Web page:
A stay in hospital can be a daunting time for anyone whether it is for a short or long time. But having someone with you can help you recover and make you feel more at ease.
Keeping in contact with friends and family is important to patients. It is recognised that a balance is needed between maintaining that contact and allowing for rest and recuperation. In response to feedback from patients, families and carers wards and departments have local guidelines about visiting times so please do check before visiting.
At Portsmouth Hospitals NHS Trust, we are proud to provide expert, compassionate care.
We are here for our local population of about 675,000 residents across Portsmouth and south east Hampshire and care for many people beyond, including providing some tertiary services to a catchment area of more than 2m people.
The Queen Alexandra Hospital is located just on the hill slopes of Portsdown Hill overlooking Portsmouth. It is conveniently situated for both the M27 and A3M.
Family members and carers play an important role in supporting patients during an episode of ill health. We are committed to the active involvement of family members, friends and carers during a hospital stay. Family members and carers play an important role in supporting patients during an episode of ill health.
More information on visiting hospital for an appointment.
If you've had experience of using our services and would like to make a comment then please contact the Patient Advice and Liaison Service (PALS). Your views are very important to us and we would like to hear where you think improvements are needed or where things have gone so well that you would like to share your thanks or gratitude with the staff involved. When things have not gone so well then you can be sure that we want to hear from you, so please get in touch with PALS.
During your stay in hospital you will meet a number of different members of staff. All members of staff wear name badges, but if you are not sure who someone is or what they do, please feel free to ask them to introduce themselves and explain what they do.
If you have any questions about your treatment, please ask a doctor or a nurse.
There are lots of opportunities for you to get involved with the Trust, from volunteering to attending our public meetings, our Annual General Meeting or our hospital open day which is held every year.
We welcome and value your feedback and use the views you share with us in a number of ways to learn and make improvements as well as sharing best practice. Feedback can be provided in a number of ways.
Last updated: 04 November 2019
We have a team of dedicated Patient Research Ambassadors (PRAs) who support our research agenda across the Trust and in our local community.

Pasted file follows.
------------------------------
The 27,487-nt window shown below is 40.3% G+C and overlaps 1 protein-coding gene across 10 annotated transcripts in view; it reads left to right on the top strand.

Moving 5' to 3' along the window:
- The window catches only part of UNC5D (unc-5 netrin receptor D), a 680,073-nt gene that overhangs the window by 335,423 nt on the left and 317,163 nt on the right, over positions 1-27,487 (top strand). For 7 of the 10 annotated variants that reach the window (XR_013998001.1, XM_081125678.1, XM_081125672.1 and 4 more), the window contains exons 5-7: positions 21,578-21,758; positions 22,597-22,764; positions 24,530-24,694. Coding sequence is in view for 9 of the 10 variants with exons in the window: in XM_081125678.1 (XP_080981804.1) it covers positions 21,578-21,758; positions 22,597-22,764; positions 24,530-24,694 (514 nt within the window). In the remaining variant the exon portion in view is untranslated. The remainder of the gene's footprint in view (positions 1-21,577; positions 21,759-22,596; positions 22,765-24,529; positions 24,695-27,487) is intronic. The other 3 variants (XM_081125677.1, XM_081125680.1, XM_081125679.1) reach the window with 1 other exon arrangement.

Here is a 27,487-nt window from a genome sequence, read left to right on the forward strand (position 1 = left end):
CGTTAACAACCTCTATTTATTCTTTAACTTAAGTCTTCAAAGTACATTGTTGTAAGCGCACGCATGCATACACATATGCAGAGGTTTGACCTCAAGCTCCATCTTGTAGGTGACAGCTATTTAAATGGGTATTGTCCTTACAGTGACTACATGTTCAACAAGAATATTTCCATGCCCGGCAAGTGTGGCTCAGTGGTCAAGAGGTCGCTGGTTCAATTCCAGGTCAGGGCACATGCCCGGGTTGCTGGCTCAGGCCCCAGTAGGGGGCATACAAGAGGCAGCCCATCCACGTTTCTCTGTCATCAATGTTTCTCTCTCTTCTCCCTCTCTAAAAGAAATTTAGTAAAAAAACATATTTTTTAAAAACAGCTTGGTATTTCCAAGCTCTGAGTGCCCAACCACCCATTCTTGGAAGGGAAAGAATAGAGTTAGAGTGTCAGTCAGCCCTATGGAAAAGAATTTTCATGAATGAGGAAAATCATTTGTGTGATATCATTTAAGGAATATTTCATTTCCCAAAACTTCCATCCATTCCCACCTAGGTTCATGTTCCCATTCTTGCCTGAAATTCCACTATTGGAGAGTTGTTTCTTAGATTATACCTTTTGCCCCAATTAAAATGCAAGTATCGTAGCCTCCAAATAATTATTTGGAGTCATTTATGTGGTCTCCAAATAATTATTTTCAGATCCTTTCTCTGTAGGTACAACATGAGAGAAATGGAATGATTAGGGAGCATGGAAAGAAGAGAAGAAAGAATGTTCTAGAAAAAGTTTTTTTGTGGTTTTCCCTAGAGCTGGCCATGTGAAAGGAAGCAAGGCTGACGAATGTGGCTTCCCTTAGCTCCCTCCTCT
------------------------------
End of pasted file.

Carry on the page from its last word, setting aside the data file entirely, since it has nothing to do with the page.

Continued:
PRAs help increase understanding of research opportunities available at the hospital.
Our PRAs may have a passion for research for a specific condition where they have experience as a patient or carer. They may work with a particular department in the hospital to inform more patients about research into a condition. Or they may work with staff to help improve ways in which we make our research available to patients who may wish to take part.
Hear from PRA Bill Ware about life as a PRA:
Please tell us a little bit about yourself
I'm William (Bill) Ware. I retired from research, science and engineering in December 2007. My work experience 45 years covered twelve disciplines. My motivation to volunteer comes from the need to interact with people and offer my skills and knowledge that could be used by other people.
What made you decide to become a Patient Research Ambassador?
My research experience. As well as this my parents and a friend experienced clinical conditions...such as Alzheimer’s, respiratory and brain tumour respectively.
Why do you think NHS research is important?
We all need to invest in our own and other people’s well being.
What activities have you been involved with?
I have been involved with a number of meetings and conferences related to clinical research. I've also completed a clinical ethics course and become more involved with e Health.
What would you say to others who are considering getting involved in research?
Become involved in clinical research as a patient, carer or researcher and use your life experiences. It is the most rewarding experience that you can have!
If you’re interested in becoming a Patient Research Ambassador, or would like to get in touch for any other reason, please contact us at firstname.lastname@example.org’